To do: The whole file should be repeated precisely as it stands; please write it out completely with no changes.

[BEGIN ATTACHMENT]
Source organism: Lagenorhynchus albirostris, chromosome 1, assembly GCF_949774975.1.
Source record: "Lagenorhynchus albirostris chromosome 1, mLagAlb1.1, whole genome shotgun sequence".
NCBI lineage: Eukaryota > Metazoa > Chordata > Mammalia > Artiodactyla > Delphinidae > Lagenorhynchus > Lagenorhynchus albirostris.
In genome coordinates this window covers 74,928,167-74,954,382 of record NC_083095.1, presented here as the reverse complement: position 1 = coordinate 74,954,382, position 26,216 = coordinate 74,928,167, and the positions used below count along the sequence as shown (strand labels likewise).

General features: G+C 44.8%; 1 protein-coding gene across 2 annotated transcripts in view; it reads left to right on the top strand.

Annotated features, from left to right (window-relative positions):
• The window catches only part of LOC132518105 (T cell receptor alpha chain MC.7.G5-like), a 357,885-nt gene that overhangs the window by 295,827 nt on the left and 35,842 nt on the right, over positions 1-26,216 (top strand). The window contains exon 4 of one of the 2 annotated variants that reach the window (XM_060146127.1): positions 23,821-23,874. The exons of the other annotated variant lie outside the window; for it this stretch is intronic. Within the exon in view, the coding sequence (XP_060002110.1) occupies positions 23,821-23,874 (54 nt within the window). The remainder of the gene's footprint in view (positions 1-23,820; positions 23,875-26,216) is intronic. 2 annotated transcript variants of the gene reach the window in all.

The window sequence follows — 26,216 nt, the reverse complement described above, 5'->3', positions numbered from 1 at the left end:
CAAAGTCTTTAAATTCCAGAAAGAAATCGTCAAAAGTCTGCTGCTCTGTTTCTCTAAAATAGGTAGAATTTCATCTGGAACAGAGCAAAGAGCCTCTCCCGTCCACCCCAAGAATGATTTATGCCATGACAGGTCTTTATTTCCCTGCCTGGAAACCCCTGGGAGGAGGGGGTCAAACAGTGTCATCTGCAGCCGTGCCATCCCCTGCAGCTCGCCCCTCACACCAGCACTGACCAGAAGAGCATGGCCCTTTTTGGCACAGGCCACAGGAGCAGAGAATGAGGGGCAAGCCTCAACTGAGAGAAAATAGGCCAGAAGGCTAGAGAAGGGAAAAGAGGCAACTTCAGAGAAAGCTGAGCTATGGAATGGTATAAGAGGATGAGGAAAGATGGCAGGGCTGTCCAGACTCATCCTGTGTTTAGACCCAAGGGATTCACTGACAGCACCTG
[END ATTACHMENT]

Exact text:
Source organism: Lagenorhynchus albirostris, chromosome 1, assembly GCF_949774975.1.
Source record: "Lagenorhynchus albirostris chromosome 1, mLagAlb1.1, whole genome shotgun sequence".
NCBI lineage: Eukaryota > Metazoa > Chordata > Mammalia > Artiodactyla > Delphinidae > Lagenorhynchus > Lagenorhynchus albirostris.
In genome coordinates this window covers 74,928,167-74,954,382 of record NC_083095.1, presented here as the reverse complement: position 1 = coordinate 74,954,382, position 26,216 = coordinate 74,928,167, and the positions used below count along the sequence as shown (strand labels likewise).

General features: G+C 44.8%; 1 protein-coding gene across 2 annotated transcripts in view; it reads left to right on the top strand.

Annotated features, from left to right (window-relative positions):
• The window catches only part of LOC132518105 (T cell receptor alpha chain MC.7.G5-like), a 357,885-nt gene that overhangs the window by 295,827 nt on the left and 35,842 nt on the right, over positions 1-26,216 (top strand). The window contains exon 4 of one of the 2 annotated variants that reach the window (XM_060146127.1): positions 23,821-23,874. The exons of the other annotated variant lie outside the window; for it this stretch is intronic. Within the exon in view, the coding sequence (XP_060002110.1) occupies positions 23,821-23,874 (54 nt within the window). The remainder of the gene's footprint in view (positions 1-23,820; positions 23,875-26,216) is intronic. 2 annotated transcript variants of the gene reach the window in all.

The window sequence follows — 26,216 nt, the reverse complement described above, 5'->3', positions numbered from 1 at the left end:
CAAAGTCTTTAAATTCCAGAAAGAAATCGTCAAAAGTCTGCTGCTCTGTTTCTCTAAAATAGGTAGAATTTCATCTGGAACAGAGCAAAGAGCCTCTCCCGTCCACCCCAAGAATGATTTATGCCATGACAGGTCTTTATTTCCCTGCCTGGAAACCCCTGGGAGGAGGGGGTCAAACAGTGTCATCTGCAGCCGTGCCATCCCCTGCAGCTCGCCCCTCACACCAGCACTGACCAGAAGAGCATGGCCCTTTTTGGCACAGGCCACAGGAGCAGAGAATGAGGGGCAAGCCTCAACTGAGAGAAAATAGGCCAGAAGGCTAGAGAAGGGAAAAGAGGCAACTTCAGAGAAAGCTGAGCTATGGAATGGTATAAGAGGATGAGGAAAGATGGCAGGGCTGTCCAGACTCATCCTGTGTTTAGACCCAAGGGATTCACTGACAGCACCTG